An Independent Summer

I typically use these monthly posts to reflect a bit on the Soul Matters theme for the month, but over the summer, there are no Soul Matters themes. Ministers and congregations must choose their own topics to explore independently. That can be freeing! But I’ll be honest – I like the sense of community that comes from a shared focus with many different congregations throughout the country. Even when a monthly theme doesn’t resonate strongly with me as an individual, I appreciate how it connects me to our larger faith tradition.

As we approach our nation’s Independence Day, I’ve been thinking about how we UUs relate to the concept of independence. We highly value independent thought. UUs are free to explore and develop our own theology. We do not have a creed one must recite to become a member. Many of us were first attracted to this tradition because it allows us to follow our individual religious paths freely. But can independence become an idol, an unhealthy object of worship? The United States was formed by people seeking independence from another country, and its citizens have expressed fears about losing independence ever since. We see how that has played out in the pandemic, with individuals insisting on their right to independently decide whether to wear a mask or host large gatherings, business owners insisting on their right to independently decide whether to stay open, the decision to leave each state to independently find equipment for health care workers, and a vaccine rollout that left individuals to independently navigate a complicated system.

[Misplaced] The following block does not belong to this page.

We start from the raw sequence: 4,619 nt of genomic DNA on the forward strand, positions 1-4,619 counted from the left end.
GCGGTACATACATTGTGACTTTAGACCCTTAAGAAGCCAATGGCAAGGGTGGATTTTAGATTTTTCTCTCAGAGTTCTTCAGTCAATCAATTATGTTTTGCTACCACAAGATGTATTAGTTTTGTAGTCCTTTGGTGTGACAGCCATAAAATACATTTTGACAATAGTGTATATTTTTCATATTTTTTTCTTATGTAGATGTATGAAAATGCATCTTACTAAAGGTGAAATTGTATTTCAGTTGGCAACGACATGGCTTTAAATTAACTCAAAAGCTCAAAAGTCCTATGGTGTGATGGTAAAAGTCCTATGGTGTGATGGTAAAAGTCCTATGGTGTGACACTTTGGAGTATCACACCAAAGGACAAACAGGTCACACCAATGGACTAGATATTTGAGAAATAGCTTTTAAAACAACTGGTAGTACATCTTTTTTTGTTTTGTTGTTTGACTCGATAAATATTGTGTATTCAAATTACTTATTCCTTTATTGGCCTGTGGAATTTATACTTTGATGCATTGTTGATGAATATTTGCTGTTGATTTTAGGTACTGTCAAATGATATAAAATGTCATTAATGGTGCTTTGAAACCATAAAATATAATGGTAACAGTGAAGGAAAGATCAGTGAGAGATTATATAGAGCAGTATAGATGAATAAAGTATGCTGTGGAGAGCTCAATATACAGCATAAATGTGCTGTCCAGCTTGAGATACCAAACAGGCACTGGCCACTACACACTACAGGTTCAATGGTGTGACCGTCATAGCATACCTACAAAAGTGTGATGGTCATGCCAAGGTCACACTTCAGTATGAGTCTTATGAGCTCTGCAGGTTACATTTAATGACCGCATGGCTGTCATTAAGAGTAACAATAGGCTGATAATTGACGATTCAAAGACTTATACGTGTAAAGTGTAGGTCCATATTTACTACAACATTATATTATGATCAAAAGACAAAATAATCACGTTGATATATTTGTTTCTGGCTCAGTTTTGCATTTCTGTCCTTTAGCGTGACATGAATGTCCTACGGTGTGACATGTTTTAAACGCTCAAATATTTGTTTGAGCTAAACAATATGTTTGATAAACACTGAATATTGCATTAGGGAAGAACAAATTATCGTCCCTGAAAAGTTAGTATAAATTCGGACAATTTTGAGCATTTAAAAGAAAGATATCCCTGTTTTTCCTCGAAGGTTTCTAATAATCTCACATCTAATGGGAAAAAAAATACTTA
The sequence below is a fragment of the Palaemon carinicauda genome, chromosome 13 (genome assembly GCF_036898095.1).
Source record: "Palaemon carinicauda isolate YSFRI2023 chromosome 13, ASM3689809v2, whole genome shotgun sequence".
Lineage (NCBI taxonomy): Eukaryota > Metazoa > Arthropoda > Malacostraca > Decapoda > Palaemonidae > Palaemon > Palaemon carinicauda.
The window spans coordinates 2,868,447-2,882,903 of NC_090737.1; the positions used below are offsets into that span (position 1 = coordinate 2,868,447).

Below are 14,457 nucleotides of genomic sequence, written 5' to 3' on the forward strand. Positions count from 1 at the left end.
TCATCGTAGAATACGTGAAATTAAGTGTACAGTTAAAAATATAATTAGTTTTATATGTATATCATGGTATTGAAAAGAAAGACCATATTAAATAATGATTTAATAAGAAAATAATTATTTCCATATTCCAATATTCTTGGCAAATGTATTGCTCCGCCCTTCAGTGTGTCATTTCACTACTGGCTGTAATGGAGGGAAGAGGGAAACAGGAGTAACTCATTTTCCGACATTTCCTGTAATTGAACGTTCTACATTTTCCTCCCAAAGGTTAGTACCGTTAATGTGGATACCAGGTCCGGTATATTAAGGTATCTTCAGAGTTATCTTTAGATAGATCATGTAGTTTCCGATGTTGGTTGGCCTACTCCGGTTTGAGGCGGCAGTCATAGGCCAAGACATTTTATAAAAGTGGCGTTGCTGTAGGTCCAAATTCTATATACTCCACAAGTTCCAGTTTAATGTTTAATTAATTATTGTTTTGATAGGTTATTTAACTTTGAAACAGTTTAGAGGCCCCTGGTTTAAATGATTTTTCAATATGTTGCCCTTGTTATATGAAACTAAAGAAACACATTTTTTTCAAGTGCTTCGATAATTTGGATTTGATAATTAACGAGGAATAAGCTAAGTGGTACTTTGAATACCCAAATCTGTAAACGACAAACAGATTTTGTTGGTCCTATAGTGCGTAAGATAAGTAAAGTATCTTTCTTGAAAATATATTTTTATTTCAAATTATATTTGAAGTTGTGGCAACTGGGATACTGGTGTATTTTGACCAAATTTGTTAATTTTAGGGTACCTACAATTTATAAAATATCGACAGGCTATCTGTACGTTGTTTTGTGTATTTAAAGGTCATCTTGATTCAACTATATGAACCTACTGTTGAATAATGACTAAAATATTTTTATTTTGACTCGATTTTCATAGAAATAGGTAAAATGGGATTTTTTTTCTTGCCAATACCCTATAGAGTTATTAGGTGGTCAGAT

I think we can also see this playing out in our congregations. When I think about the congregations I have encountered, I recognize many instances where the value of independence needed some balancing – Times when small groups didn’t understand how their work related to the mission of the congregation as a whole, times when people left a group (or the church) because they didn’t personally like a decision that was made. And these aren’t just problems for UUs! They are common occurrences in many faith groups. But I think we as UUs may be particularly prone to them because we so value independence.

Early in my formation as a UU, somebody pointed out to me that our 1st and 7th Principles serve as counterweights to one another. The 1st Principle calls us to affirm and promote the inherent worth and dignity of every person. The 7th Principle calls us to affirm and promote respect for the interdependent web of all existence. We are valued as individuals AND as part of a collective whole. We are independent AND interdependent. Let us take time this month to think about how we relate to both independence and interdependence in our families, our church, our community, our country, and our world.
In Faith, Rev. Jenn

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